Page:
This opinion will be unpublished and

may not be cited except as provided by

Minn. Stat. § 480A.08, subd. 3 (1996).




Robert L. Follis,



Minnesota Department of Human Services,


Filed March 3, 1998


Klaphake, Judge

Morrison County District Court

File No. C6-95-615

Robert L. Follis, Route 1, Box 206D, Cushing, MN 56443 (pro se appellant)

Hubert H. Humphrey III, Attorney General, Mehmet K. Konar-Steenberg, Assistant Attorney General, 900 NCL Tower, 445 Minnesota Street, St. Paul, MN 55101 (for respondent)

Considered and decided by Randall, Presiding Judge, Klaphake, Judge, and Willis, Judge.



Robert L. Follis appeals pro se from the district court's affirmance of a denial by the respondent Department of Human Services (DHS) to reimburse him for personal care attendant (PCA) services that he has provided since 1994 to his adult disabled son. Because the statutory language clearly excludes appellant, as his son's legal guardian, from payment for these services and because appellant presents no other basis for reversal, we affirm.


The burden is on the party challenging an agency's decision to prove that the decision should be reversed because it is in violation of constitutional provisions, in excess of DHS's statutory authority or jurisdiction, made upon unlawful procedure, affected by other error of law, unsupported by substantial evidence in view of the entire record as submitted, or arbitrary and capricious. Minn. Stat. § 14.69 (a)-(f) (1996); Markwardt v. State, Water Resources Bd., 254 N.W.2d 371, 374 (Minn. 1977).


Minnesota law prohibits certain persons from receiving medical assistance (MA) reimbursement for PCA services. In particular, Minn. Stat. § 256B.0625, subd. 19a (1994), provides:

Personal care services may not be reimbursed if the personal care assistant is the spouse of the recipient or the parent of a recipient under age 18, the responsible party or the foster care provider of a recipient who cannot direct the recipient's own care or the recipient's legal guardian unless, in the case of a foster provider, a county or state case manager visits the recipient as needed, but no less than every six months, to monitor the health and safety of the recipient and to ensure the goals of the care plan are met. Parents of adult recipients, adult children of the recipient or adult siblings of the recipient may be reimbursed for personal care services if they are granted a waiver under section 256B.0627.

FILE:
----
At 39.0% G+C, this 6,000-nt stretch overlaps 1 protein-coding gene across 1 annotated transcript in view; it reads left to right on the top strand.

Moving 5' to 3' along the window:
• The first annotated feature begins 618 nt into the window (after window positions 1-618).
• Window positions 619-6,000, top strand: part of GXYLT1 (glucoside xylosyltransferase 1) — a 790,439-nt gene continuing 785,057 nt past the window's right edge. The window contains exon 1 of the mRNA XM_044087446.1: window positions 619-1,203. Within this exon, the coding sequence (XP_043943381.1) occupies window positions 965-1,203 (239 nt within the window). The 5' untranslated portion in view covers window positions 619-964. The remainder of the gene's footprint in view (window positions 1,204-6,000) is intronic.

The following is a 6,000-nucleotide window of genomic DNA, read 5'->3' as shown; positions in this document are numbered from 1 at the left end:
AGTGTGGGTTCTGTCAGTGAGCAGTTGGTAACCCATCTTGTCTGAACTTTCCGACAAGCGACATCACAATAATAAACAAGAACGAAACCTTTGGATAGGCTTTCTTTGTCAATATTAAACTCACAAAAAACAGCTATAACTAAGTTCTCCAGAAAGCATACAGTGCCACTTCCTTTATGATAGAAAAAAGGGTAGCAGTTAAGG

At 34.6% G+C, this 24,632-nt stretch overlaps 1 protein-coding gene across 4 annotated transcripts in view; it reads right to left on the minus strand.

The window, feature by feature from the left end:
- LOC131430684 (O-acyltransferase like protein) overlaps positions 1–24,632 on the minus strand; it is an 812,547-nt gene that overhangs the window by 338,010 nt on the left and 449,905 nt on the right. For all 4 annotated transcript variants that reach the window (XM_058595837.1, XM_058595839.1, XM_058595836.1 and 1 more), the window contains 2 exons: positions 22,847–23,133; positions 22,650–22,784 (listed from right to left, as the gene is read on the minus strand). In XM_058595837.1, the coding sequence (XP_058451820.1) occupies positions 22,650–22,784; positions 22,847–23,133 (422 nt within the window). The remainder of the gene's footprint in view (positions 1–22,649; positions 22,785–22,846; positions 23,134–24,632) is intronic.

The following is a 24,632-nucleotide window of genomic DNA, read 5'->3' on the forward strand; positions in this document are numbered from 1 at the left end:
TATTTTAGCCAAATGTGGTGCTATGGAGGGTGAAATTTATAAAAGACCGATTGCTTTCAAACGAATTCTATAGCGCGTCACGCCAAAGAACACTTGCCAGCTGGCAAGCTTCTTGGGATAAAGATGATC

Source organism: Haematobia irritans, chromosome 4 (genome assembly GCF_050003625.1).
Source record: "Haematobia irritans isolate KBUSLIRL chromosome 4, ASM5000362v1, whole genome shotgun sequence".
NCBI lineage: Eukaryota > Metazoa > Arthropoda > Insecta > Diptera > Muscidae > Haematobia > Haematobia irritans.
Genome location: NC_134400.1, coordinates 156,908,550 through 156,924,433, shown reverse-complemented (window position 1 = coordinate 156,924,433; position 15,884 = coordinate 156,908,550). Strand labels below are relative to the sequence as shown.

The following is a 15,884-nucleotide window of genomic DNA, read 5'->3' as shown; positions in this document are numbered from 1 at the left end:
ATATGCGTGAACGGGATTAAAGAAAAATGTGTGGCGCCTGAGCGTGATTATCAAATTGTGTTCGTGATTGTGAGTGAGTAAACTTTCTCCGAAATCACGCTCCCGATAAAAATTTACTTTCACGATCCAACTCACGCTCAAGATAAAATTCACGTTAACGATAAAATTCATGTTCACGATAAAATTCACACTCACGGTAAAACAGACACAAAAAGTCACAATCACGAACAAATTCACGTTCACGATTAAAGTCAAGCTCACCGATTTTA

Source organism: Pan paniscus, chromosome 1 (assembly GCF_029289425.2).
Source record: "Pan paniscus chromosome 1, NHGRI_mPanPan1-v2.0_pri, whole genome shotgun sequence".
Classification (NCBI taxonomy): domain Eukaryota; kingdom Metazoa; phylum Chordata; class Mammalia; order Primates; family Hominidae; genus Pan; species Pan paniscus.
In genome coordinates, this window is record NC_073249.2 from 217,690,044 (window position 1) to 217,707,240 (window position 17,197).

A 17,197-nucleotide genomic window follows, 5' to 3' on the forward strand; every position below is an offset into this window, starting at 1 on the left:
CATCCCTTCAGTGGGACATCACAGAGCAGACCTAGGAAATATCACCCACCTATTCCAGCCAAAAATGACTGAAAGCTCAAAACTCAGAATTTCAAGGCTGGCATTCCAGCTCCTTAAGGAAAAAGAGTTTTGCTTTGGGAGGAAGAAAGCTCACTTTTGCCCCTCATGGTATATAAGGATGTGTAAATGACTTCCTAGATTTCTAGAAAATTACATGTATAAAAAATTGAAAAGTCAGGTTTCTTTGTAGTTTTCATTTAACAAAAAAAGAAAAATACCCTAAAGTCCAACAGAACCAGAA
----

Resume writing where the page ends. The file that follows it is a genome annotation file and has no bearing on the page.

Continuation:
Appellant focuses on the last sentence of this statute, and argues that as the parent of an adult recipient, he is eligible if he meets the requirements for a hardship waiver. However, DHS correctly reads the conditional clause following the word "unless" as referring only to foster providers; this clause does not extend into the second sentence discussing the hardship waiver for relatives, but terminates with the period. Thus, under the plain and unambiguous language of Minn. Stat. § 625B.0625, subd. 19a, "[p]ersonal care services may not be reimbursed if the personal care assistant is * * * the recipient's legal guardian."[1]

Certain relatives, including parents of adult recipients, are entitled to reimbursement for PCA services if they are granted a hardship waiver. The requirements for that waiver are contained in Minn. Stat. § 256B.0627, subd. 4(b) (1994), which lists services not eligible for payment as including:

(3) services provided by the recipient's spouse, legal guardian, or parent of a minor child;

* * * * [and]

(9) services provided by parents of adult recipients * * * unless these relatives meet one of the following hardship criteria and the commissioner waives this requirement[.]

This language clearly excludes relatives who are also legal guardians.

Appellant further argues that because DHS initially granted him a waiver in April 1994, he had some reasonable expectation that he was entitled to keep that waiver until conditions changed. However, on its face, the initial waiver was valid only until May 31, 1994. In addition, appellant was not named as his son's legal guardian until September 1993; it is entirely possible that the factual record was not fully developed when DHS granted the initial waiver.

Finally, DHS claims that the prohibition against allowing reimbursement to a recipient's legal guardian serves an important public purpose by minimizing potential conflicts of interest between a "guardian's fiduciary duty to [his] ward and the guardian's own financial interests." Moreover, as the district court noted and as DHS has acknowledged, appellant has a remedy; if he removes himself as his son's legal guardian,[2] he can seek a hardship waiver.